I suppose I should start by saying that up till the referendum, I was never really engaged in politics. I suppose I always considered myself left wing but really that was all about it. I had only voted once prior to the referendum, in the European Parliament Election. I remember on the day really struggling to decide which party I should vote for. I did decide to vote Green but I won’t lie, it was only on the basis of a quickly done online survey to see which party I should vote (thankfully however, as I will elaborate further on, I’ve come to realise that the party I voted for actually does represent my interests very well so I guess it all worked out)!
During the referendum I would flip from Yes to No from time to time. I decided to vote Yes because I found myself attracted to the positivity and grass roots activism of the Yes campaign. This felt like something I could finally get behind politically – not a certain party with certain policies, but a general movement that wanted everyone to have a better life and to switch to a more left wing form of politics than the right wing politics that Britain has generally embraced with open arms. Like many people that had been re-engaged in politics by the Yes campaign I was absolutely devastated when Scotland voted No to independence. It led to quite a few gloom days afterwards, most filled with a rather pessimistic view of what the future of Scotland would be like. Whilst this did subside after a wee while, I felt it was still important to take a positive step to keep myself engaged in politics.
I nearly signed up to all three political parties that supported independence at one point or another (SNP, SSP, Scottish Greens). I can’t say exactly what it was that made me not join the other parties, other than a lack of commitment to one set of policies over another. After looking at social media, with various people giving various reasons as to why they supported one party over another, I decided to leave it for a while and consult my choices again after I gave it some thought. It was only once I did this that I came to the conclusion that the Scottish Greens were the party for me.
Why did I decide to join the Scottish Greens? Well, the fact I voted for them at the European elections probably helped somewhat. Mainly, I believe it was because of the policies which backed equality, protecting the environment and social justice. Policies such as re-nationalising the railways, a living wage and a more reasonable approach to drugs. I also really liked the party’s commitments to ensuring personal freedoms aren’t violated by the state but at the same time ensuring that the state does it’s best to provide for people. I believe that this is very important as I am a socialist but at the same time believe people should be entitled to their own privacy. I’m not totally against things like CCTV as I do believe they do help keep people safe and deter crime. I just feel that if this gets too excessive then it can become a big problem down the road (although there’s a fair argument to be made that there’s too much surveillance as is)!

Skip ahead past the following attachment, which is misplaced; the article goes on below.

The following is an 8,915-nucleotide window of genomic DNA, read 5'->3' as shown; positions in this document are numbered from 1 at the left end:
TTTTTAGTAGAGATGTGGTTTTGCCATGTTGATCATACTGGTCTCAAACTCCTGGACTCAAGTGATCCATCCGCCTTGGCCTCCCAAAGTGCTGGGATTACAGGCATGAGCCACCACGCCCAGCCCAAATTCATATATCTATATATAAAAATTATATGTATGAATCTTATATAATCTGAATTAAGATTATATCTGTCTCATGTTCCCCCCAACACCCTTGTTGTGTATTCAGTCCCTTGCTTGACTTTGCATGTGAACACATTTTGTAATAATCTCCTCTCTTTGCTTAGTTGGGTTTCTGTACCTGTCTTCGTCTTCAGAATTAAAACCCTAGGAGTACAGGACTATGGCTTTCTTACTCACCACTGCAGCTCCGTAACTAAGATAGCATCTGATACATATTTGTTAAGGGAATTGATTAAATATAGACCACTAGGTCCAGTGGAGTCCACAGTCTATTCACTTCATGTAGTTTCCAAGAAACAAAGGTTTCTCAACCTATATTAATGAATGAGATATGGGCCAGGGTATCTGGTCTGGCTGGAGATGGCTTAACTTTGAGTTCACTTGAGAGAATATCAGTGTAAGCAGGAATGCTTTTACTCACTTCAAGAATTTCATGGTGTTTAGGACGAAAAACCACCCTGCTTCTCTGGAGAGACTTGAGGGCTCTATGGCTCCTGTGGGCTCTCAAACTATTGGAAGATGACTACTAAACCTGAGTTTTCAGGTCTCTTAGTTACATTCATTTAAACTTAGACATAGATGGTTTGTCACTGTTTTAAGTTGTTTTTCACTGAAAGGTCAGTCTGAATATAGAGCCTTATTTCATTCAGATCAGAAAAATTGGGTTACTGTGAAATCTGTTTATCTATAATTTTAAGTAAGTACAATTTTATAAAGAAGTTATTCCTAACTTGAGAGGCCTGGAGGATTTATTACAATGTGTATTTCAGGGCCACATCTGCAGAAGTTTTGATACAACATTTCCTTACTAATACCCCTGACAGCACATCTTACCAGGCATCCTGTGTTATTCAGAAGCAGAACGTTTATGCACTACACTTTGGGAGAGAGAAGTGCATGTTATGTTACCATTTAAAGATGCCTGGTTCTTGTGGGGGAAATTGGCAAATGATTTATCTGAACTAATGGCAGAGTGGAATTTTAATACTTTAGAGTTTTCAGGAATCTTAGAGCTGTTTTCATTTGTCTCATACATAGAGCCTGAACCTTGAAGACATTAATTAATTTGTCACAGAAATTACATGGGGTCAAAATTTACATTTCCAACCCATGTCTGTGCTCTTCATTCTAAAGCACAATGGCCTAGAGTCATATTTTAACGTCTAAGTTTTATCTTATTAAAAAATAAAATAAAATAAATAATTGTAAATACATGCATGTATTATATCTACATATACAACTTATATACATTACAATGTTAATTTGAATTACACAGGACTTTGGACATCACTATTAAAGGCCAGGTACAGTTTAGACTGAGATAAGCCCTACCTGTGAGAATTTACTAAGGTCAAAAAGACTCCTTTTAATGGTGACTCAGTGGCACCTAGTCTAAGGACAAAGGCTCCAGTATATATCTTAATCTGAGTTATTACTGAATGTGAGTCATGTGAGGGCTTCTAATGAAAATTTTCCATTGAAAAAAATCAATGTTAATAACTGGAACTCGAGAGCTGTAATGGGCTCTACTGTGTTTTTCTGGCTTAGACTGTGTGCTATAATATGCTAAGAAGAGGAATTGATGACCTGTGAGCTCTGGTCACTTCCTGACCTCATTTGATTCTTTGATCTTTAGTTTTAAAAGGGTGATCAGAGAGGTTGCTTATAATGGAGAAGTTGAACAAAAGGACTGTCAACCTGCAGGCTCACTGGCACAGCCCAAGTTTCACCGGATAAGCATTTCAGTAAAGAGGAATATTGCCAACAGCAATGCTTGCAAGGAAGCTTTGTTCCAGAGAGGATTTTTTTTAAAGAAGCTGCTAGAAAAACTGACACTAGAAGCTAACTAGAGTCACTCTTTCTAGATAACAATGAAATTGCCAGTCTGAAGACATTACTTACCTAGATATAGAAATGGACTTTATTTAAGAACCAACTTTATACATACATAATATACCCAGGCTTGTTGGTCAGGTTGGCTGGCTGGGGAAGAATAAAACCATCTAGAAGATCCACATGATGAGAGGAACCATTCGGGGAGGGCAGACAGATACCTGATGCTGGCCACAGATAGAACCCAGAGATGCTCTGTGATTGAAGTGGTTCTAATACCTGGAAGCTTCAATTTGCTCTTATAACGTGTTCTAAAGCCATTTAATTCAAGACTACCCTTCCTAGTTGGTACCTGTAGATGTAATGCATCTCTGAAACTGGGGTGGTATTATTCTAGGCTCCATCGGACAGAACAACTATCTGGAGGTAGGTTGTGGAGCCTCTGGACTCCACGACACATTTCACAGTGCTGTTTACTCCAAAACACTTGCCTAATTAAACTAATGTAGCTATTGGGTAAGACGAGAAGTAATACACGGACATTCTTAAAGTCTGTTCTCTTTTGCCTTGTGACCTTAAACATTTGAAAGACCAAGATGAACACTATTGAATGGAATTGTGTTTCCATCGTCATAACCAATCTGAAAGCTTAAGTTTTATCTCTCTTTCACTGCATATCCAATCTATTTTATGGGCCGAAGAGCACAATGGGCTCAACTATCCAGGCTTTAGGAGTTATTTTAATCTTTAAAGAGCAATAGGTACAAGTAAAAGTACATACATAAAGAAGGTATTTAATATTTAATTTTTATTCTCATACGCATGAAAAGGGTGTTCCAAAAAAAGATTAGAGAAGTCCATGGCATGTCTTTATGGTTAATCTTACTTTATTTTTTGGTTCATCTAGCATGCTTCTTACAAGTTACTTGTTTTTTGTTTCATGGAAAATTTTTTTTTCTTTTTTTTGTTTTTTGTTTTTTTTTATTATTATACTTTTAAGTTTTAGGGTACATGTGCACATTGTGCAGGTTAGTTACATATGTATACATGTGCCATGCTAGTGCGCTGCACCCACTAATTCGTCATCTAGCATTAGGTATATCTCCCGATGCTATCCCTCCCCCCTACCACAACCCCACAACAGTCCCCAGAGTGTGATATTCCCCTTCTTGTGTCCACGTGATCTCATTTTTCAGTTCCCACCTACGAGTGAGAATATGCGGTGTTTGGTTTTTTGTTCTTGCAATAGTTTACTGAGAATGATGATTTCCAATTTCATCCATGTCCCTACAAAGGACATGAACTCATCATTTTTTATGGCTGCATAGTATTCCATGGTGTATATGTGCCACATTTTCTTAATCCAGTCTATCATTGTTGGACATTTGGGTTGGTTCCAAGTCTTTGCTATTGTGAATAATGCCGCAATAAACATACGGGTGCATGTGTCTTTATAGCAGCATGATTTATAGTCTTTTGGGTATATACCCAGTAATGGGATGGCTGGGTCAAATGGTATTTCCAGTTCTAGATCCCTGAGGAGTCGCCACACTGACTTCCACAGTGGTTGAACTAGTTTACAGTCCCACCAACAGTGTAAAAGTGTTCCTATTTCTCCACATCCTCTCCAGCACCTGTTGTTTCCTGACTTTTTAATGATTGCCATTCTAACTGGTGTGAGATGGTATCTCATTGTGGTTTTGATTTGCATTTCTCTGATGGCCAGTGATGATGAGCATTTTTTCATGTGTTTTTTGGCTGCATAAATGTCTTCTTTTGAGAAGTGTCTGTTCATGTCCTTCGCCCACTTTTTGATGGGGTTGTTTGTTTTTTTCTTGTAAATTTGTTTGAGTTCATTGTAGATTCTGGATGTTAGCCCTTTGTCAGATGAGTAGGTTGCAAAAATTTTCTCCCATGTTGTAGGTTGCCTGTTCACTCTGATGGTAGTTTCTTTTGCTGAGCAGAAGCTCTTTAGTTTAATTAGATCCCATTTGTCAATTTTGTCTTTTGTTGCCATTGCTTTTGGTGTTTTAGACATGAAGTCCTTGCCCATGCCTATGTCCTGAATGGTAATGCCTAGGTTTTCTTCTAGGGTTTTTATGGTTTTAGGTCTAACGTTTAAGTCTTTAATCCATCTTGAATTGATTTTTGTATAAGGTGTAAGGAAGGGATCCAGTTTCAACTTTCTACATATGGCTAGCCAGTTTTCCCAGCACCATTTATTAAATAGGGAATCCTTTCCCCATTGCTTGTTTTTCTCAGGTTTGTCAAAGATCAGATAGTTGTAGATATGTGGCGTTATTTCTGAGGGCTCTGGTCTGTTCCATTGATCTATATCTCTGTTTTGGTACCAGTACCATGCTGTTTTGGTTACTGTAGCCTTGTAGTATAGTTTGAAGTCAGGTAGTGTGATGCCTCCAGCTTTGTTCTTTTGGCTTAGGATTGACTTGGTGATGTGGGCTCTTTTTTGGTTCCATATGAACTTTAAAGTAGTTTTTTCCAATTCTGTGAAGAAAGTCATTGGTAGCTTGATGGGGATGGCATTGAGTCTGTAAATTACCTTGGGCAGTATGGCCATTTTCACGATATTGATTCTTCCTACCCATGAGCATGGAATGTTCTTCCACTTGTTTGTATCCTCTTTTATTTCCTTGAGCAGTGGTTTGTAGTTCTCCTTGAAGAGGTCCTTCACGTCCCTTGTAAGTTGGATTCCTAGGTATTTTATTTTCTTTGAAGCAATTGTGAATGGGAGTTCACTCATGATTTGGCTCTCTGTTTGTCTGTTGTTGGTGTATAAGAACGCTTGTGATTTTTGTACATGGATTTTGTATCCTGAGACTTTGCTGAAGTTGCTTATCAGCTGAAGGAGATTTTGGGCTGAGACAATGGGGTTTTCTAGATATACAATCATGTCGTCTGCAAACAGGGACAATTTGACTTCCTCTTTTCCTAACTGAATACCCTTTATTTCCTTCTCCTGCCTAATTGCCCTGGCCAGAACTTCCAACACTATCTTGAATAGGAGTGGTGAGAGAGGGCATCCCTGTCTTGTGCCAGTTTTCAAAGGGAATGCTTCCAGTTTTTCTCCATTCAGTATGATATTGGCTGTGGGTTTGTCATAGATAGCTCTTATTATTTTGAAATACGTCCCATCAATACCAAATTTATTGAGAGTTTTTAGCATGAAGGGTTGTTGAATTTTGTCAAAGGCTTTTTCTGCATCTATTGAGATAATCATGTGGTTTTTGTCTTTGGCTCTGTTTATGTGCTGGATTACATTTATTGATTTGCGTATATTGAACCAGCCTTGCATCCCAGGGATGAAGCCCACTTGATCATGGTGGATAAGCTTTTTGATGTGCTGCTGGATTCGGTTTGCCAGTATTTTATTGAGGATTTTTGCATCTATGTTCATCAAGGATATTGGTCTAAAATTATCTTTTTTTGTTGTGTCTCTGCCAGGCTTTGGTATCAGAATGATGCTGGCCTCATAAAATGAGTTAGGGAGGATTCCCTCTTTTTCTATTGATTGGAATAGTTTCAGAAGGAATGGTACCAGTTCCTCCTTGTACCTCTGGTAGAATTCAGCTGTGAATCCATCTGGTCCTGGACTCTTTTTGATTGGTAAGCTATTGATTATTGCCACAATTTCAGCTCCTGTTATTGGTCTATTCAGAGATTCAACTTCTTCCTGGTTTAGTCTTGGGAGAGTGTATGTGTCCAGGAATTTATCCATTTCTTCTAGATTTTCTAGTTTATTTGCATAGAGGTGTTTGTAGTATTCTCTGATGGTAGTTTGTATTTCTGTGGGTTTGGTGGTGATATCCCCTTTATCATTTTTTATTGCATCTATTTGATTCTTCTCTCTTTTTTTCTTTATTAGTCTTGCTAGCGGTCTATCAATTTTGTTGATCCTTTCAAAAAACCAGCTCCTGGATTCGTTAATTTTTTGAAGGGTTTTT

This is why I’m glad people within the Greens such as Patrick Harvie have spoken out against increased surveillance equipment in Glasgow City Centre but at the same time realise that it’s important to have as a way of keeping people safe and deterring crime. Patrick was also another reason why I joined. I thought the speeches and appearances he made during the referendum were fantastic and proved him to be a passionate politician that believed in making society better and cared more about people than he did exploiting the system to his own gain. However, the party is much more than Patrick himself (something I’m sure he would agree with). There are many other people within it that are clearly interested in achieving better politics and have only confirmed that my joining the Greens was the right move for me, such as: John Finnie, Ross Greer, Zara Kitson and countless other activists within the green party (of course, not forgetting the lovely people of the East Renfrewshire Greens).
This is ultimately, in a nut shell, overall, by and large, why I decided to join the Greens. Because I believe in the politics of hope and positivity, not the politics of, “well let’s hope we can marginally improve things a wee bit if we’re all really lucky and don’t tread on too many bankers toes”. I’m looking forward to my future as a member and hope that the party not only achieves it’s high aims, but surpasses them. Anyway, thanks for reading this so far and for putting up with my rambling. I’d like to finish by saying I look forward to working with everyone within the branch, party and with others that believe in similar politics or even cross party support on similar issues. I also look forward to achieving a better form of politics and to improve upon my own politics/views. Thanks, and hopefully see you later!